It’s been almost ten years since I started in publishing, and the drinking culture feels as prevalent as it did when I first started. This has bothered me for quite some time, and while it’s not been difficult for me to turn down a drink when I’ve not wanted one, it’s only recently that I don’t feel embarrassed by not drinking at all (people are sometimes too tipsy to notice anyway). Even if I don’t let the industry decide what’s best for me at social work events, it’s not with ease that I write this. It is not my wish to criticize any single person in publishing. Having a drink or not having a drink at a social work event is a deeply personal decision. It plays in with how we want to participate in our surroundings as social creatures. For me, it’s not the alcohol that’s the issue or what concerns me, it’s the kind of high-school mentality that has endured long past the high-school years, that feeling that you should or have to drink in order to fit in. It’s the gross quantity over quality attitude. It’s the inexplicable steady to sometimes pushy pressure from my surroundings. And with it all comes the strange feeling of not being able to change things for the better.
I used to catch up with a writer friend of mine at an over-the-top hipster juice bar. We would go there because she liked their elderflower juice and she got me liking it too, but each time we went, we told each other we would never go back. It was always too noisy, too bubble-gum health oriented, the service from the male juice-bros too slow and obnoxious, and the juice stupidly overpriced. But each time we went, I’d get sucked into one of their looping promo videos, showing some after-work juice party with a group of traditionally handsome model-like guys making juice in a ridiculous, acrobatic way. They do the wildest things with liquids, jugs, straws and cups to entertain a crowd of shrieking young girls. Everyone looks to be having the time of their lives and I just wonder What the hell is wrong with people. I mean, how excited can you possibly be about JUICE? At the same time, though, as I’m watching the video I’m not getting worried about the girls, don’t feel compelled to silently admonish them: Oh you better watch what you’re drinking or it’s going to get sloppy and dangerous. I don’t automatically think that the smooth-faced juicers will turn into touchy-feely creeps after their shots of wheatgrass. Sure, who knows what happens at crazy juicing after-parties, but I guess what I’m wondering is: what if we incorporated a little nonsense juice-bonanza into our social events? What if we performed delicate tea ceremonies or got really wild and crazy about latte art? Or ended a reading with a meditation rather than an open bar? (Hey, art museums are doing it.)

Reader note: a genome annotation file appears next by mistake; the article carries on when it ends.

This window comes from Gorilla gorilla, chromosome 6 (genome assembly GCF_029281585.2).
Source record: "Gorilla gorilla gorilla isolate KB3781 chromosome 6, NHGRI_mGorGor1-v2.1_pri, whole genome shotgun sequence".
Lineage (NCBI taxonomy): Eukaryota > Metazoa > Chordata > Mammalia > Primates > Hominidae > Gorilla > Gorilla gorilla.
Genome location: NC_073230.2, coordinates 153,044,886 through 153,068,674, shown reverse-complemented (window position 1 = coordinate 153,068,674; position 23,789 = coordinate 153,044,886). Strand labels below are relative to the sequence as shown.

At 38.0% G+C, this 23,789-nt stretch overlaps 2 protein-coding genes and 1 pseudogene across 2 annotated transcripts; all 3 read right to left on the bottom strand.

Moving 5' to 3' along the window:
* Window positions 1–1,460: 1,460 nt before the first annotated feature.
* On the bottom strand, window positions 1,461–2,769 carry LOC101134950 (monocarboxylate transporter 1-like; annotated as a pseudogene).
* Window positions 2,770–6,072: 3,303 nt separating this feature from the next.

The novelty might wear off as quickly as you can finish a plastic cup of wine, but what if that made it easier for us to decide what and when we want to drink, and how much of it, instead of the industry? Wouldn’t that be better for everyone?